How to Integrate Financial Capability
Financial Capability services can be implemented in a variety of ways, ranging from basic coordination and referral of clients from one agency to another, to the building of an organizations' capacity to offer services themselves.
Referring clients to other organizations involves finding organizations that provide services your clients need, and setting up a process for referring clients to these services.
- Example: VITA Referral and EITC Promotion- Partnerships that refer families to VITA sites to access the Earned Income Tax Credit, which can significantly boost low income families' annual income, have occurred in many settings.
- Example: Credit Counseling and Workforce Development – In cases where an unemployed worker's low credit score is making it difficult to find employment, referrals to credit counseling agencies have helped to rectify the issue and move the person back on the pathway to earning a stable income.
Partnering with other organizations to deliver services involves deeper relationships and "shared" clients.
- Example: On-site Financial Education. TANF agencies and Head Start sites have invited financial educators on-site to provide classes and one-on-one coaching services directly to their clients.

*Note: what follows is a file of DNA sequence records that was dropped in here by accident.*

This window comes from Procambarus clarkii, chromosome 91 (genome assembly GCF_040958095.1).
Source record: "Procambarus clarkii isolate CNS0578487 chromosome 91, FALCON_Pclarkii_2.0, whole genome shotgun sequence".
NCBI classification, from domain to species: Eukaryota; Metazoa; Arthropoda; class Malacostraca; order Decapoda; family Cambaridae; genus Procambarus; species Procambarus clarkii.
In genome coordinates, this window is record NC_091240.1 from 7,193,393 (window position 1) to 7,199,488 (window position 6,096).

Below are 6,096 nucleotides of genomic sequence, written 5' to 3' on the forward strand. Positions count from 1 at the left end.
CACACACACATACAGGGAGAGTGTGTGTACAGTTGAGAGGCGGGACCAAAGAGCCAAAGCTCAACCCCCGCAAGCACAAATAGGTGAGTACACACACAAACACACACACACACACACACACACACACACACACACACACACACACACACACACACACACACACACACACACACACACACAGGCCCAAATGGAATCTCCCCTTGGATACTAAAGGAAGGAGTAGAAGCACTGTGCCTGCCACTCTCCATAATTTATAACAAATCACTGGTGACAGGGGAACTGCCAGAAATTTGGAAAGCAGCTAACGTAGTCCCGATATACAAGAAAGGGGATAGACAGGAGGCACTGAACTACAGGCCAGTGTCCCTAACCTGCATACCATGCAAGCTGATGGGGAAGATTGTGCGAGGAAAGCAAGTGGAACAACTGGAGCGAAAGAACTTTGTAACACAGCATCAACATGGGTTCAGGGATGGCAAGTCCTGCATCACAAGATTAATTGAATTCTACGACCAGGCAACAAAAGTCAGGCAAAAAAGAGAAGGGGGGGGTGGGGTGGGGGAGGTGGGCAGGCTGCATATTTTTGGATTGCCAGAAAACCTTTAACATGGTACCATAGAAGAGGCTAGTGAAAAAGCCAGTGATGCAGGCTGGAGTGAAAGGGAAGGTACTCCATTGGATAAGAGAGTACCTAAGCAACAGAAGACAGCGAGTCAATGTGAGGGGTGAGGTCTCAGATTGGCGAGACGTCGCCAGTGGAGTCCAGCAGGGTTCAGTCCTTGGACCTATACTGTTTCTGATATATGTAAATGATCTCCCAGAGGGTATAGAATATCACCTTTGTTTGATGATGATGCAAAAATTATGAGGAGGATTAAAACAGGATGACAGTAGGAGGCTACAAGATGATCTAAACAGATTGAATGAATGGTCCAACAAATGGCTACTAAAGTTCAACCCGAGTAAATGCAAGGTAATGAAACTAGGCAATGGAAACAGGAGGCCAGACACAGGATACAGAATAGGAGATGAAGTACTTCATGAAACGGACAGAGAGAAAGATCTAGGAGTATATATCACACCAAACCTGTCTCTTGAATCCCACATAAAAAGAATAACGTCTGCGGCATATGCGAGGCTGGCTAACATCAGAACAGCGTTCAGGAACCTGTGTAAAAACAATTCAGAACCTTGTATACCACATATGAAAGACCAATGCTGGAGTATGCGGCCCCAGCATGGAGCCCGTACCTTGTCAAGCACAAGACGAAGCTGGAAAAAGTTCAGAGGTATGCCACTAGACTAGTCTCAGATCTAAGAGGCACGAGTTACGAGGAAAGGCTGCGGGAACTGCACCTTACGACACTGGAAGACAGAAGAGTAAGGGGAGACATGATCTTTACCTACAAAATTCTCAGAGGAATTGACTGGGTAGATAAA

- Example: Co-Location and/or Co-Branding- Annie E. Casey Foundation's Centers for Working Families, LISC's Financial Opportunity Centers, and United Way's SparkPoint Centers are all examples of different organizations providing services at a single location – and sometimes even combining branding – to offer a single point of service for financial coaching, income supports, and workforce development services.
Building capacity in-house involves developing internal capacity to embed financial capability services into your existing services.
- Example: Head Start Staff Providing Financial Capability Services- Pilot projects at Head Start programs in Oregon, Massachusetts and Pennsylvania are incorporating financial stability into Family Development Plans using a three-pronged strategy: conversations about financial security during home visits, financial education during classroom instruction, and classroom-based financial education for parents, all executed by the Head Start staff themselves.